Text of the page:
In this week’s edition of the Fillmore County Journal, you will notice an advertisement that we hope will become a long-term feature dedicated to recognizing our area farm families.
Our local farm families have such an impact on our lives, and a good majority of the population has become disconnected from the farm. It’s not our fault. I didn’t grow up on a farm and I don’t live on a farm, so I feel disconnected, as well. About half of our newspaper staff either lives on a farm or works on a farm, so I get a glimpse of farm life based on conversations we have in the office.
There have been many initiatives to promote farm-to-table, putting a spotlight on where your food comes from.
But what about the people behind the food we consume?
Less than 2% of our U.S. population works in the farm industry, yet they produce the majority of what we consume in America.
According to American Farm Bureau Federation, “One U.S. farm feeds 165 people annually in the U.S. and abroad. The global population is expected to increase to 9.7 billion by 2050, which means the world’s farmers will have to grow about 70% more food than what is now produced. And, “98% of U.S. farms are operated by families – individuals, family partnerships or family corporations.”
What has happened in our farm economy in recent decades, and specifically recent years, has really threatened the family farm.
“Farmers and ranchers receive only 15 cents out of every dollar spent on food at home and away from home. The rest goes for costs beyond the farm gate: wages and materials for production, processing, marketing, transportation and distribution. In 1980, farmers and ranchers received 31 cents,” according to the American Farm Bureau Federation.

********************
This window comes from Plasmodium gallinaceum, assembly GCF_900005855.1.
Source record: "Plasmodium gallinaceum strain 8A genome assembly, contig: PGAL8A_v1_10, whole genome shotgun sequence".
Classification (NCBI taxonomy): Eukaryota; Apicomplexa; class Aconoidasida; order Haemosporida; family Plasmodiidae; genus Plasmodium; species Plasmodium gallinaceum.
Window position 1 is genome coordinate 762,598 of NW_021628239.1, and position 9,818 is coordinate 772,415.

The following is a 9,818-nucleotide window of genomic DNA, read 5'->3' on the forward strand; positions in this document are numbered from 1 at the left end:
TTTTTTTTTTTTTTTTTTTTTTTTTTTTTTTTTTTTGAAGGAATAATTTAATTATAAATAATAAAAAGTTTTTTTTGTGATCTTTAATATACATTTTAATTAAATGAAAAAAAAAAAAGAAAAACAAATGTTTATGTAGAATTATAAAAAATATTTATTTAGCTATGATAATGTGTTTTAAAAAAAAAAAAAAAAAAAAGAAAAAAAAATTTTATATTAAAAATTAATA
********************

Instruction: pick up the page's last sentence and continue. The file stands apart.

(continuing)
So, what happens when our farm economy struggles?
It impacts everyone in our small towns whether we realize it or not. A farm in the Chatfield area recently sold off everything, and the farmer shared his story about how 83 vendors (majority local) would be affected by end of his operations. From farm to Main Street, there is a ripple effect.
Just look in every direction when you travel these roads. We are surrounded by farmland. In Fillmore County, farming is the engine that drives the train. Actually, while we have some big cities in Minnesota, such as Minneapolis, St. Paul, Mankato, St. Cloud, Rochester, and Duluth, the majority of the 87 counties in this state are referred to as “Greater Minnesota.” Minnesota is more rural than metro. Our entire state is heavily dependent on farming.
As a newspaper publisher, knowing there is a disconnect between farming and city folk, I feel we need to work even harder — now more than ever — to promote the family farm.
And, this is why we are striving to recognize our local farmers. We just need your help along the way.
If you know of a farm family who you feel should be recognized, please let us know. You can e-mail me at email@example.com or call our office at (507) 765-2151.